For some this drive will be stronger than aspiration because they are the recipients of God’s call to a particular ministry. At the other end of the spectrum it may simply be that someone prefers to work in a Christian enterprise as their normal employment. In this case, motivations and expectation may be quite different and common values and vision need to be forged through a process of dialogue. In any event the Christ-centred servant leader does not impose values and vision upon others. They engage others to work through the issues in order to arrive at this place of shared values and vision voluntarily.
Envisioning Leaders are Positive and Enthusiastic
A leader’s constituents also need to see a positive, enthusiastic, forward-looking attitude in their leaders. It inspires confidence and is a source of encouragement to those who follow them on the journey. Just imagine for a moment someone who is dispirited and full of doubt attempting to encourage you to join them in their project or stick with it in difficult circumstances. Would you?
Always Keep Your Eye on the Horizon
Frequently journeys become beset with confusion and uncertainty. This can dishearten those who have embarked upon it because it’s at these times that one can lose sight of the goal; the purpose; the vision. In such circumstances the leader needs to help those on the journey maintain the vision.
In an aircraft when things get confused and uncertain pilots are told to keep their eye on the horizon. It’s the same with the journey, keep your eye on the horizon and don’t let the fog of confusion obscure it. The humorous observation is often made at such times, “When you up to your neck in alligators it’s hard to remember that you want to empty the lake.” The alligators may need to be dealt with or avoided first, but that should only be a temporary diversion before regaining course.
Helping people maintain sight of the vision is important because it marks the final destination of the journey. The path may turn out to be more zig-zag than straight but knowing where you are going allows the zigs and the zags to keep heading in the right direction.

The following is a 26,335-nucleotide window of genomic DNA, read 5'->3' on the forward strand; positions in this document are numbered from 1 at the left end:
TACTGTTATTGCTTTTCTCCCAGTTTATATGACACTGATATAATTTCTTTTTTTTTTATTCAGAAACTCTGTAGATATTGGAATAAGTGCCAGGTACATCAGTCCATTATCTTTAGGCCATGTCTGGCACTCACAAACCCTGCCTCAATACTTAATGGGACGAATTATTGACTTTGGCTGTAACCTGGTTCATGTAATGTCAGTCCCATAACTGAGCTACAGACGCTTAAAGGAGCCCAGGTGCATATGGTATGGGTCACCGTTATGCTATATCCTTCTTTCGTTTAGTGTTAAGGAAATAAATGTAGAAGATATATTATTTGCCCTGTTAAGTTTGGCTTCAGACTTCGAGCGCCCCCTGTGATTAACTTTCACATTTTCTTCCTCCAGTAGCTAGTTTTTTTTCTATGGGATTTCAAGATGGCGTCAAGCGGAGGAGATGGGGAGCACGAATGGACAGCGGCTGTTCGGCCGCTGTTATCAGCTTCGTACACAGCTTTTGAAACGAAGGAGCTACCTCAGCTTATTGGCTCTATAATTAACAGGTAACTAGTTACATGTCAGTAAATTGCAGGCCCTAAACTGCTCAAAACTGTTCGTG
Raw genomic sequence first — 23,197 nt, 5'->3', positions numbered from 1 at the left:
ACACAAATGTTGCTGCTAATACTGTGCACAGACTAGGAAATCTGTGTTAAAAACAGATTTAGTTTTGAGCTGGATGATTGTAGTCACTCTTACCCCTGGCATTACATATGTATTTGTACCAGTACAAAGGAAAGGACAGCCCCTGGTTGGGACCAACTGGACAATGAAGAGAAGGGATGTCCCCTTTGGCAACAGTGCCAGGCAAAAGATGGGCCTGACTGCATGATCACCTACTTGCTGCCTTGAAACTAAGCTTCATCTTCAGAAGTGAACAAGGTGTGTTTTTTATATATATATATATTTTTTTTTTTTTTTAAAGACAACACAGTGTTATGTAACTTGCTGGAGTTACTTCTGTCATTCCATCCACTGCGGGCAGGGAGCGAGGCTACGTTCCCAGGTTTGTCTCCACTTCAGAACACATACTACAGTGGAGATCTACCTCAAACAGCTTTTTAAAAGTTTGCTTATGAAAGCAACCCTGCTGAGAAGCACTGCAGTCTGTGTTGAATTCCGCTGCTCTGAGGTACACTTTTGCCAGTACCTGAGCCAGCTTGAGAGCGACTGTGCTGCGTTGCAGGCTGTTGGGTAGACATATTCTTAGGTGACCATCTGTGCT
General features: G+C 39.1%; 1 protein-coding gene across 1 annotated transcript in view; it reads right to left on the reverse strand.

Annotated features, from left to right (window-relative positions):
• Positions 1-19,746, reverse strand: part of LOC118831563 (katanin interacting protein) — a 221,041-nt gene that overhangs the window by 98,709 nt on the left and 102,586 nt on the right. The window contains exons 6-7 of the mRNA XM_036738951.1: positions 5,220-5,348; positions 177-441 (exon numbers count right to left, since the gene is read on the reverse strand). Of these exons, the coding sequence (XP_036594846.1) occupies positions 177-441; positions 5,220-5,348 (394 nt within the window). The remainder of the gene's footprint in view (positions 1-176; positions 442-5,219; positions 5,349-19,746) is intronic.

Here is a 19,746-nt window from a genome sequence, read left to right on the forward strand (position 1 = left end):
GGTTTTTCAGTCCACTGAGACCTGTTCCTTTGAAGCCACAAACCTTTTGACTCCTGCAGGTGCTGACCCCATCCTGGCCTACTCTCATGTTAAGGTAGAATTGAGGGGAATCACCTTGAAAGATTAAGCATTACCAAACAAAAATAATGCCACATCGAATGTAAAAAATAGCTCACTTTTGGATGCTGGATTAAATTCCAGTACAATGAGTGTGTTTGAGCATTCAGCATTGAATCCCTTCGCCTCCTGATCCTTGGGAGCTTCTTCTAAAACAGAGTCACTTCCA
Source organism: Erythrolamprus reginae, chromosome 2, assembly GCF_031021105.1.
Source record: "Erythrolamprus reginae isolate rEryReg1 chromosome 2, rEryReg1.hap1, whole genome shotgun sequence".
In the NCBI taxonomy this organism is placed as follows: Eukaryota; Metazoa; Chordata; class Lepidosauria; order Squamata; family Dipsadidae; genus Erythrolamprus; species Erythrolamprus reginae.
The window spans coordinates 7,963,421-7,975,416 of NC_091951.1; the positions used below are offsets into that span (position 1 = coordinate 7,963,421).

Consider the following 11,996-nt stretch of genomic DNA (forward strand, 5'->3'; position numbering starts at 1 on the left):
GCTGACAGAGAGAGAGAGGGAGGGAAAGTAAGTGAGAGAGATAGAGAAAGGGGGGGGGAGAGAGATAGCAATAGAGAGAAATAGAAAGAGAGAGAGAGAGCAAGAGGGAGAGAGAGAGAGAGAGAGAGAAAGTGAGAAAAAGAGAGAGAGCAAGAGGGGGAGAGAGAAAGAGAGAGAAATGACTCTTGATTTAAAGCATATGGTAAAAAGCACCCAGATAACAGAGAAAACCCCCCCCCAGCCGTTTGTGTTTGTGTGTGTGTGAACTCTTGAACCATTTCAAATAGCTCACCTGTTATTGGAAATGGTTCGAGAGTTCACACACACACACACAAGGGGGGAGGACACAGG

Empower Through Collective Wisdom
We’ve already observed that seeking to enlist others in the vision is a process of engagement not imposition as a shared vision is forged. A leader is not the only repository of wisdom and insight. Sometimes he is not even the originator of the vision but has himself been enlisted.
Those who have would embark on the journey may have more insight and understanding, consequently it is important to engage them in the formulation of the vision. This is particularly true in situations where the goal has been delegated. Then the servant leader’s job is not to have all the answers but to facilitate the team in working out what the goal means and personalising a vision to bring it into being. Such a vision belongs to all involved; it becomes their own possession rather than being a borrowed “flag of convenience”.
As we shall see later in the Growing the Servant Heart programme, the irony of effective communications is not excellent speaking skills but the ability to listen. The same is true of shaping a vision and enlisting others. Listening well is central to the process of engaging collective wisdom and insight. Listening well shows that the leader values those with whom he engages and in turn helps the journey become collaborative rather authoritarian.
- Take a Moment: In your context, what is your vision?
- What would that different future look like when you complete the journey?
- Who else would see this as important and of value?
- If they haven’t captured the vision how would you envision them?